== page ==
Federal court blocks attempt to revoke California's authority to set vehicle standards: 'Major automakers support our standards'


In a win for clean energy, a federal court ruled that California can continue setting its own vehicle emissions standards.

PBS reported that the U.S. Court of Appeals for the District of Columbia Circuit blocked an attempt by several other states to take down California’s nation-leading standards in a long-running partisan battle over environmental regulations.

California has been allowed to set its own emissions standards since the early 1970s due to the so-called California Waver — granted to the state because of its huge number of cars on the road and difficulty meeting air quality requirements. Other states can follow California’s more stringent standards or adhere to federal standards.

In 2019, the Trump administration revoked the California Waver. However, the Biden Administration later reinstated it. As a result, several Republican-led states, including Ohio, Alabama, and Texas, sued to revoke the waver again.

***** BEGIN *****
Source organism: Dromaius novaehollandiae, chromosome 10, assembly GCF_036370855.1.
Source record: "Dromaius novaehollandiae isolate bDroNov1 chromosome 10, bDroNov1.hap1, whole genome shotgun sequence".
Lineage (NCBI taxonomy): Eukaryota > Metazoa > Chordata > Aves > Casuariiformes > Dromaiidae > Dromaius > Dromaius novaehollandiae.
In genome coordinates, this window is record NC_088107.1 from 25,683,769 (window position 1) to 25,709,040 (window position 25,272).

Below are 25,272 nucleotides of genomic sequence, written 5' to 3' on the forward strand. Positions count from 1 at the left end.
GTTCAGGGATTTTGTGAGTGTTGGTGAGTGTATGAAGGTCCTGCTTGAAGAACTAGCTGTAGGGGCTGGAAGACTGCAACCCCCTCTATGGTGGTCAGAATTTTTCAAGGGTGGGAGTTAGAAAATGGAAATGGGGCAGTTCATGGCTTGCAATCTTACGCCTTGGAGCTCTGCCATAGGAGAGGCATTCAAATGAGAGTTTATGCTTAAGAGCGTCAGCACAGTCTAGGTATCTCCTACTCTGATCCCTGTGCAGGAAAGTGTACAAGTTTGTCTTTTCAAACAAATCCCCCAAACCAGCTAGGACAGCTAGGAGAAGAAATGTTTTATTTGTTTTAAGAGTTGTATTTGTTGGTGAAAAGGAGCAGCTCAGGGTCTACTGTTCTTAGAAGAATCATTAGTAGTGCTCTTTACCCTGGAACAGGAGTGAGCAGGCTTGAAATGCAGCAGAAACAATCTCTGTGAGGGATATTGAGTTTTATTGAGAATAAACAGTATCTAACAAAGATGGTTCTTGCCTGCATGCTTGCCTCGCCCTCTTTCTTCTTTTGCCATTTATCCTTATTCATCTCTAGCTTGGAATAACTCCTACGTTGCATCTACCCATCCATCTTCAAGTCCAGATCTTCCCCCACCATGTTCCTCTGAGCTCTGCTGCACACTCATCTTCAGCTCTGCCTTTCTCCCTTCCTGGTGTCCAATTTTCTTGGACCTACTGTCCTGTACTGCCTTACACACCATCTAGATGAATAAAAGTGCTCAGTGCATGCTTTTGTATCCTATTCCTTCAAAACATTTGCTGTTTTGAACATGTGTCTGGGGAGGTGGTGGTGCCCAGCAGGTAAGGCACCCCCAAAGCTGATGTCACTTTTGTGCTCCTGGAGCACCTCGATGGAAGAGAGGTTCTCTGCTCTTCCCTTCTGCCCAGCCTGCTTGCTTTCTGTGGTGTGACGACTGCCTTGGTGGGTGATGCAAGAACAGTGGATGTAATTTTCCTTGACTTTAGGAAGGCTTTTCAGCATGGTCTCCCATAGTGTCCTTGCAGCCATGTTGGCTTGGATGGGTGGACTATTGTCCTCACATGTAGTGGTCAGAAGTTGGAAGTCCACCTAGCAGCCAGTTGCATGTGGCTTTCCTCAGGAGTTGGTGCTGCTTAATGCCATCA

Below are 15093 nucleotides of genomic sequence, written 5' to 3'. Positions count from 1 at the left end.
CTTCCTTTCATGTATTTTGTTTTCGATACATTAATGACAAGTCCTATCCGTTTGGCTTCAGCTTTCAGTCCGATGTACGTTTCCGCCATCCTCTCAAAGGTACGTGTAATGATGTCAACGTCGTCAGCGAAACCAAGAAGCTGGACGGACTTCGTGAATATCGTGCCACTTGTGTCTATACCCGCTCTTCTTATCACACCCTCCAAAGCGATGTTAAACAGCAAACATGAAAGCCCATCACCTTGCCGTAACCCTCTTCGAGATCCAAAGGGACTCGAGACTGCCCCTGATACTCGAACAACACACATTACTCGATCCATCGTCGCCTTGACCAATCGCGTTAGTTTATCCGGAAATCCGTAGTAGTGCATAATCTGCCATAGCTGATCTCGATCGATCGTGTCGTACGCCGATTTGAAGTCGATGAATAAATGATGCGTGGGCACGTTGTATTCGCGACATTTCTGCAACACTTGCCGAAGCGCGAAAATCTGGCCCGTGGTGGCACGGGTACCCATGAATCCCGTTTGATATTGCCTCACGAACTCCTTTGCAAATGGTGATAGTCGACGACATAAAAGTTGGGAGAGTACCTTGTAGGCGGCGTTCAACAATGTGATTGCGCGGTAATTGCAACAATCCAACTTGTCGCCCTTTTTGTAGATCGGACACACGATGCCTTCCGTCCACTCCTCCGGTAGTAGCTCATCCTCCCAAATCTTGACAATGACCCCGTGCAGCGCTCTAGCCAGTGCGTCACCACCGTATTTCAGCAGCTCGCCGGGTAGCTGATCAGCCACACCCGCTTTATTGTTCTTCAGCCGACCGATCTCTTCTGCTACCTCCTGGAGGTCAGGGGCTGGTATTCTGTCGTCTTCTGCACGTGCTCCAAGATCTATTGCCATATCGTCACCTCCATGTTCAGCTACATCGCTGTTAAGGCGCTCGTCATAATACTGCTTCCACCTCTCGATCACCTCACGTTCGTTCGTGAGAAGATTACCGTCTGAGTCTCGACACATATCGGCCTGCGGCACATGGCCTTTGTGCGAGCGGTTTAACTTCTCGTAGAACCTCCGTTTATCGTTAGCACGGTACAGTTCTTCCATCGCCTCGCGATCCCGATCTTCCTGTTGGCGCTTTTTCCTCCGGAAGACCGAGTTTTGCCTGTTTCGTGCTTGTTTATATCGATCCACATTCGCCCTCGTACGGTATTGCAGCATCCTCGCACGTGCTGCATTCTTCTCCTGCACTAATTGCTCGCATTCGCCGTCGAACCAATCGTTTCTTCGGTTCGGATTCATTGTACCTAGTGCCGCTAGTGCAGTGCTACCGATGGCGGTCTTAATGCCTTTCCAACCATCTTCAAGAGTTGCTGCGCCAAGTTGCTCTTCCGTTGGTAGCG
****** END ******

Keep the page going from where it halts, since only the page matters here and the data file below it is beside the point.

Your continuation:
The ruling of the federal court told those states, essentially, to mind their own business.

The clean vehicle transition is already here — it’s where the industry is going, the major automakers support our standards, and California is hitting our goals years ahead of schedule,” California Governor Gavin Newsome said in a statement. “We won’t stop fighting to protect our communities from pollution and the climate crisis.”

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California has moved aggressively in recent years to advance the pace of electric vehicles replacing traditional gas-powered cars. The state’s Air Resources Board passed regulations in 2022 that require all new vehicles sold to be electric, hydrogen-fueled, or plug-in hybrid by 2035.

The state has also rolled out a “suite of incentives” for new EV purchasers.

The Board has also lobbied to more heavily regulate gas-powered lawn equipment, which produces an astonishing amount of air pollution.

Though there are some misconceptions about battery-electric vehicles being equally as harmful to the planet as gas-powered cars, the reality is that EVs produce far less air pollution and planet-overheating gases. That means that California’s policies are going to make its air much healthier to breathe, and if other states follow suit, they can reap the same benefits.

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